INDIANAPOLIS — Athena Salisbury shared what she learned when she asked a would-be scammer a simple question: Why me? The answer provides some insight into how thieves looking to steal money or information pick victims.
WRTV asked Salisbury how many messages she gets a week from strangers.
"I'd say probably at least five, at least five a week," Salisbury said. "A lot of times I ignore them and block them and don't even look at them."
Salisbury said most messages start with a compliment and then, an offer to be a sugar daddy on the condition that she sends a certain amount of money for verification purposes.
Obviously a scam, she typically blocks the person messaging her. However, after asking one of them why she was being targeted, she found out it had to do her with her Facebook profile picture.
"He said basically because it was an older person and older people are normally easier to con or get over on," Salisbury said.
Salisbury has a picture of her grandmother, who died last year as her profile picture to honor the woman who raised her.
"It made me extremely angry and made me sad, too, because there are a lot of people falling for this, giving away their life savings, liquidating their retirements," Salisbury said.
The Better Business Bureau suggests people report scams like this to them through their scam tracker. On the tracker, you can see all the reported scams for where you live.
RELATED | BBB Scam Tracker
The Federal Trade Commission says younger people are scammed more often, but when older people are scammed, they're typically scammed out of more money, three times the amount for those 80 and over.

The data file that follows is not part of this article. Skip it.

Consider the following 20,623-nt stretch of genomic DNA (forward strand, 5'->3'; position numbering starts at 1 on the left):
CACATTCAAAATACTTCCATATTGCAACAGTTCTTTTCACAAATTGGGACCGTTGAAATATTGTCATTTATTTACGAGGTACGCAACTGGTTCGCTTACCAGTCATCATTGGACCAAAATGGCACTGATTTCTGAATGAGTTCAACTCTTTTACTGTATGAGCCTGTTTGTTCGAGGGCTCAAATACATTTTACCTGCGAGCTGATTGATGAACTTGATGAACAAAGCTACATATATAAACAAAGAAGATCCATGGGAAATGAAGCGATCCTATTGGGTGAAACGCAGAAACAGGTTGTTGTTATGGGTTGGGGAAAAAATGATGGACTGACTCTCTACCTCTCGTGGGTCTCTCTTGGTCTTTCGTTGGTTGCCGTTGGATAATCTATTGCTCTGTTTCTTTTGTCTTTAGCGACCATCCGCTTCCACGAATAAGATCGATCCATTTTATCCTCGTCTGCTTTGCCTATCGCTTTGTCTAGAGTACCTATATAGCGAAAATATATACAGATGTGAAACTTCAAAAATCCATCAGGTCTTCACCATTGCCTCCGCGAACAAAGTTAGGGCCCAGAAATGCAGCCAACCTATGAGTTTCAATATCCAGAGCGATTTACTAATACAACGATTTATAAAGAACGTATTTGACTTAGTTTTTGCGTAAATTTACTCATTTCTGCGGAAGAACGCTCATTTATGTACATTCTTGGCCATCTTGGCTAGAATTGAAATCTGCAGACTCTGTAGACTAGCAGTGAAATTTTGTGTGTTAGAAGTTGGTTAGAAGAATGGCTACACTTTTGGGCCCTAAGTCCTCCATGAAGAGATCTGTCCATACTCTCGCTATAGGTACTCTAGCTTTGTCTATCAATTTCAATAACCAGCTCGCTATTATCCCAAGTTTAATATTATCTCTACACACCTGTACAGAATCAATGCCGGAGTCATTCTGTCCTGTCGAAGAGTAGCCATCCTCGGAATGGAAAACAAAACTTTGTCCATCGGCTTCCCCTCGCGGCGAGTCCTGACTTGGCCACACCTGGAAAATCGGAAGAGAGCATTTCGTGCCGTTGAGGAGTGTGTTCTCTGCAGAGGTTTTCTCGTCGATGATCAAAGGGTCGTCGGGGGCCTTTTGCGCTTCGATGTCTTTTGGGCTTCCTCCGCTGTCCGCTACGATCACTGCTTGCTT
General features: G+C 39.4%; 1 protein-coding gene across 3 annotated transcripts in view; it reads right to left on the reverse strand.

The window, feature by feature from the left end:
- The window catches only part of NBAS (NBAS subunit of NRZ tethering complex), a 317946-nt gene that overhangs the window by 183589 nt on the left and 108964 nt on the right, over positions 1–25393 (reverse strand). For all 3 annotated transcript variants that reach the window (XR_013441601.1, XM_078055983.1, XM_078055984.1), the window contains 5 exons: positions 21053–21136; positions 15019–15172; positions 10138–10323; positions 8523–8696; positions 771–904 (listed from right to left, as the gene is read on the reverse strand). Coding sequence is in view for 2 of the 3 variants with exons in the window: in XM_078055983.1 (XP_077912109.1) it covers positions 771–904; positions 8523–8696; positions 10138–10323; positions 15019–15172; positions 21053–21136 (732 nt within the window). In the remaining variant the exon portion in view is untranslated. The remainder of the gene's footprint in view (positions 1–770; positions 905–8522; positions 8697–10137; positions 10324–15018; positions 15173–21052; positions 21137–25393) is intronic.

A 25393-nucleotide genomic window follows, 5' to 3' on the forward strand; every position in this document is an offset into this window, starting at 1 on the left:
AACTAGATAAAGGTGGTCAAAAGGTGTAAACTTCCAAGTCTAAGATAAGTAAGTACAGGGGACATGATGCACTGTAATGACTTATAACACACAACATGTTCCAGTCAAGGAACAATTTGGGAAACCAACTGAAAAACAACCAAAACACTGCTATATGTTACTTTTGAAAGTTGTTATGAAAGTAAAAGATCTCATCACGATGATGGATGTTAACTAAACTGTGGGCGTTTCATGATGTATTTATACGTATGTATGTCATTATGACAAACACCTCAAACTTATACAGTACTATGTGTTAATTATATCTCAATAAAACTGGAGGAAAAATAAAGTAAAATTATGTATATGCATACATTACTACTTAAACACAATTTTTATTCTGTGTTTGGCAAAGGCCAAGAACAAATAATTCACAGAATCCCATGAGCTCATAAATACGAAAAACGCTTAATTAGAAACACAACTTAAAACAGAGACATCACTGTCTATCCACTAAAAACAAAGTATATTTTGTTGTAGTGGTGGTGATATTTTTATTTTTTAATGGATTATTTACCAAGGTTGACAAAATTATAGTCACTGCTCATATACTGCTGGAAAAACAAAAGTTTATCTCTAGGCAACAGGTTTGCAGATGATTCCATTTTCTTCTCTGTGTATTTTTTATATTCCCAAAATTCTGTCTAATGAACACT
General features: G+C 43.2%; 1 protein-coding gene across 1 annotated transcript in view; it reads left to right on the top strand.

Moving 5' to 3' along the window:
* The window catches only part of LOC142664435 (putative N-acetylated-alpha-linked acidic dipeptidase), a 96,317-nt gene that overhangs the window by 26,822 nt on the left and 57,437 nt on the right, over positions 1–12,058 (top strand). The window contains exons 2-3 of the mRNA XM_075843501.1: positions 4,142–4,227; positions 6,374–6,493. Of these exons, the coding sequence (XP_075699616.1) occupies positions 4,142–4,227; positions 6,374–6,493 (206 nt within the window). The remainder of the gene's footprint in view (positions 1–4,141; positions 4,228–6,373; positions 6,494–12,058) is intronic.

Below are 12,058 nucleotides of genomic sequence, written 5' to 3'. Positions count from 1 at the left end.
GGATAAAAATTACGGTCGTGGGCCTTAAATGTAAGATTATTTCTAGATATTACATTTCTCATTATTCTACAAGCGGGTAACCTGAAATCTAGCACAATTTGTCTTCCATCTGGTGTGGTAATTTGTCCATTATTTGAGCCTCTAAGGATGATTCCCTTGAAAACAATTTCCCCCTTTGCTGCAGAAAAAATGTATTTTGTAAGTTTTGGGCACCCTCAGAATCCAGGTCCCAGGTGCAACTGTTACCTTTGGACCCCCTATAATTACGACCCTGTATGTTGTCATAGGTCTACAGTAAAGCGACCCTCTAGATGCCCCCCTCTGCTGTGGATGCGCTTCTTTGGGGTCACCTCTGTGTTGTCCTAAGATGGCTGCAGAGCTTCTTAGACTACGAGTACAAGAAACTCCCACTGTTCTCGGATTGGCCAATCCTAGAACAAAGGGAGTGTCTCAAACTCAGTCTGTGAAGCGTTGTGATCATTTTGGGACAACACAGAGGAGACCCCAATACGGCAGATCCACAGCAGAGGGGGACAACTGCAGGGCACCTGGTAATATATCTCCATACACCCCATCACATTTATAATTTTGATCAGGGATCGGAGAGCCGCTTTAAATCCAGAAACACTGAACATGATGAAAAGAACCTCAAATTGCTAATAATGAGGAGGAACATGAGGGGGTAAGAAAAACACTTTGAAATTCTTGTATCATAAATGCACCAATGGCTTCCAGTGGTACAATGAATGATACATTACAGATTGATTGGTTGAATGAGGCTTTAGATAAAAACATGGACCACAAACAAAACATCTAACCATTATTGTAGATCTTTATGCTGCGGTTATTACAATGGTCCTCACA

RELATED | FTC Age and Fraud Loss Infographic
Salisbury doesn't want anyone to lose their retirement savings or what little income they might have.
"If it sounds too good to be true, it probably is," she said. "Definitely guard your money and your heart."
Since her grandma's picture is why these scammers contacted her, WRTV asked what she thinks her grandmother would have done in this situation.
"She was very aware of things because she would get those phone calls about having a warrant or having some money due. She'd be like, 'honey, I hung up on those people because they don't even sound right,'" Salisbury said. "She would try to warn people like I'm doing now."
WRTV Investigates has been keeping track of the most common scams happening. That list is below.
- Government Imposter Scams
- Employment Scams
- Phishing Scams
- Tech Support Scams
- Utility Scams
In all of these scams, you're urged to never give over personal information, send money, or engage with the person unless you know for sure to whom you're talking.